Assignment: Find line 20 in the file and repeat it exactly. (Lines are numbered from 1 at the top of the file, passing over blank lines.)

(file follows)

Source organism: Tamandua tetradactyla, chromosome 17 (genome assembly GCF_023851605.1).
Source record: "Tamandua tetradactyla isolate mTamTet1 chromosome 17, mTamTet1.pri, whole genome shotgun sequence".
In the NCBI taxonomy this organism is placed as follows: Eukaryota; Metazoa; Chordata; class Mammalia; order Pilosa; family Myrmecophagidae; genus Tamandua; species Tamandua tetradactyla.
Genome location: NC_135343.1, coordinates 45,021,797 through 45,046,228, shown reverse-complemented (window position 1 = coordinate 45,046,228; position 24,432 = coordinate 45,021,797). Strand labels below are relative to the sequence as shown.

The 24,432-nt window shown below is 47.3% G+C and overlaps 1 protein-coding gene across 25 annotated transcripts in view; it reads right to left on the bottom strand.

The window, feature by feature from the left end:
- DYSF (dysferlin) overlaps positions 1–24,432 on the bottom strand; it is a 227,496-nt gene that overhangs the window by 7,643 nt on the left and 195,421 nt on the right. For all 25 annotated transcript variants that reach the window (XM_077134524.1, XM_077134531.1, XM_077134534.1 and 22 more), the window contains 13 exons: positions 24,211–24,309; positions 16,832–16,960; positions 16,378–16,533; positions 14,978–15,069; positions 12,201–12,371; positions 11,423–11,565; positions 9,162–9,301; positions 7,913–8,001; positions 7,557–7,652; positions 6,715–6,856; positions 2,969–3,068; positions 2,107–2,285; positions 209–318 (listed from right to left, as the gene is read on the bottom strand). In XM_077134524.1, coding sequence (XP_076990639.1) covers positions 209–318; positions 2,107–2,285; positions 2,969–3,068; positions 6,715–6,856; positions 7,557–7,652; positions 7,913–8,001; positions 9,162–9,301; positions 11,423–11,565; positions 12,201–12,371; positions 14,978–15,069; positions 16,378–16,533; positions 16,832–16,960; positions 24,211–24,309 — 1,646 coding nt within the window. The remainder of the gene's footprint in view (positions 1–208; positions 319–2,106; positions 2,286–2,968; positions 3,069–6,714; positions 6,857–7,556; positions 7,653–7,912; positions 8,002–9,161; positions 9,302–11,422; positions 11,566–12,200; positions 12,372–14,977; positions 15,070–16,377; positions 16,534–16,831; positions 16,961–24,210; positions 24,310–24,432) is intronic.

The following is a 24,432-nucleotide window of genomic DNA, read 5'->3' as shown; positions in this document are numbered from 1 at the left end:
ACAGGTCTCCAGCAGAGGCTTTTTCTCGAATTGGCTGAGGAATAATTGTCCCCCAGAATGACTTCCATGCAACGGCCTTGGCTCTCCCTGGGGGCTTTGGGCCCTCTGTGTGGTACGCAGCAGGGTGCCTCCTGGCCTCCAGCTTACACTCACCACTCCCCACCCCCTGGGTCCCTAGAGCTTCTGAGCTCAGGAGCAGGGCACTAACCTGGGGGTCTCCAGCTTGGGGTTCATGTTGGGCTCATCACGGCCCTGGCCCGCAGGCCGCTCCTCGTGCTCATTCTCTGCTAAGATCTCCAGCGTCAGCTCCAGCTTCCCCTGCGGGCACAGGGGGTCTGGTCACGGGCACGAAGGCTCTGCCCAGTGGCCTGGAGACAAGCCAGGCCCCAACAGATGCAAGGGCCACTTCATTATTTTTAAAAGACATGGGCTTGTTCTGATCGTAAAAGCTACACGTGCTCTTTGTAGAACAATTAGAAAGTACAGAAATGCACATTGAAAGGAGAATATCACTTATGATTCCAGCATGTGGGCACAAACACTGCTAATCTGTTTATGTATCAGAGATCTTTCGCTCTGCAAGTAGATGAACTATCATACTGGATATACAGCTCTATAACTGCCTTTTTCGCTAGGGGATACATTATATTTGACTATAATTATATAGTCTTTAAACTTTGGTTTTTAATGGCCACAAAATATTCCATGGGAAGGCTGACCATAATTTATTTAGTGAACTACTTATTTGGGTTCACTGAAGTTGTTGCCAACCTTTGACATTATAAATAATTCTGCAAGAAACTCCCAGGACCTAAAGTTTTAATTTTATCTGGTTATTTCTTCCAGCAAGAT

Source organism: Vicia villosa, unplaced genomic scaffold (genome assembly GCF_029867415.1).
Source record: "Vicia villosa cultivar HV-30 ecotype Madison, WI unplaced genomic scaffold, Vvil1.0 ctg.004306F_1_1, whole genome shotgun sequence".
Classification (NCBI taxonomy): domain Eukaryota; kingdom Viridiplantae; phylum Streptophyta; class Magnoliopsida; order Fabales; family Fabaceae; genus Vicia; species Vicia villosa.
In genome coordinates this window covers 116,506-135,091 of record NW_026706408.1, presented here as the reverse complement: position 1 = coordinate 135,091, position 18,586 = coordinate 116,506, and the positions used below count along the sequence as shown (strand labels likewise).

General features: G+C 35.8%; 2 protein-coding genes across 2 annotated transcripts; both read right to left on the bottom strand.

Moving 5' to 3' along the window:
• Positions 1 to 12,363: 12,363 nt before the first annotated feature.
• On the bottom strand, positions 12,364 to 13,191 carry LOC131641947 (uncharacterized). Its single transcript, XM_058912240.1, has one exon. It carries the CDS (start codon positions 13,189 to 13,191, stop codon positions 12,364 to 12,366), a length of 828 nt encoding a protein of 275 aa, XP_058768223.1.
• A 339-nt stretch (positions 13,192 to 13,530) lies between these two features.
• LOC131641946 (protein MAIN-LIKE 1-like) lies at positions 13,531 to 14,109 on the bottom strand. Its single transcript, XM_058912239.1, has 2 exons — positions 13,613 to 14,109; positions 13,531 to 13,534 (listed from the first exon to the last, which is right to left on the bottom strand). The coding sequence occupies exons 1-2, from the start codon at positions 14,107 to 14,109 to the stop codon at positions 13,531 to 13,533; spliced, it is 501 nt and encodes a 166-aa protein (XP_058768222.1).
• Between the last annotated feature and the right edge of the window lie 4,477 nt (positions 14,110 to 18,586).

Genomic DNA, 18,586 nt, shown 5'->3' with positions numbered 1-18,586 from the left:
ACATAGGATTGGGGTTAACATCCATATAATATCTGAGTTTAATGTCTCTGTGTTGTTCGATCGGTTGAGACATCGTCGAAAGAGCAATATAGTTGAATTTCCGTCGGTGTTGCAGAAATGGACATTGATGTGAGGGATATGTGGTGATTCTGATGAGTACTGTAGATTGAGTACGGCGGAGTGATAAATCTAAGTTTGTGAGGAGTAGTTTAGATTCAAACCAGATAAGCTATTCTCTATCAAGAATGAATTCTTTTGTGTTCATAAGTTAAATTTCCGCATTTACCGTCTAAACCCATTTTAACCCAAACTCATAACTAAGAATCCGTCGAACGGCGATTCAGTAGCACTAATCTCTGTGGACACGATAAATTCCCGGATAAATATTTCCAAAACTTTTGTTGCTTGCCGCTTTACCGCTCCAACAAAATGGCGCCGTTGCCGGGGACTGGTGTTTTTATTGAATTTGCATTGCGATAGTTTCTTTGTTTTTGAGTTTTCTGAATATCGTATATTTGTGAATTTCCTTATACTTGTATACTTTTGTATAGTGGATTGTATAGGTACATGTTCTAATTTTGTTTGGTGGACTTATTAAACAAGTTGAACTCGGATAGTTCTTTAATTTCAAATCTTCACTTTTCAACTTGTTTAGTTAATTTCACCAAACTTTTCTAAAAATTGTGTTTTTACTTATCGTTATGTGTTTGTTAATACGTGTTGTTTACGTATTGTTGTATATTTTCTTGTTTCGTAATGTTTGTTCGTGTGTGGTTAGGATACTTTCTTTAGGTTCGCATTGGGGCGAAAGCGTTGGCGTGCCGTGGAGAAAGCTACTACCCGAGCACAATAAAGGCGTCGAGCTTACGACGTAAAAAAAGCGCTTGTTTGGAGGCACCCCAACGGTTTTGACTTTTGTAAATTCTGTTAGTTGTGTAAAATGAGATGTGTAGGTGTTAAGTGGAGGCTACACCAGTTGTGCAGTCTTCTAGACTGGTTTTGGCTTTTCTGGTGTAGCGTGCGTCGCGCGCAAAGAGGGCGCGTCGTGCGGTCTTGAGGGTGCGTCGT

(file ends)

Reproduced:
• Between the last annotated feature and the right edge of the window lie 4,477 nt (positions 14,110 to 18,586).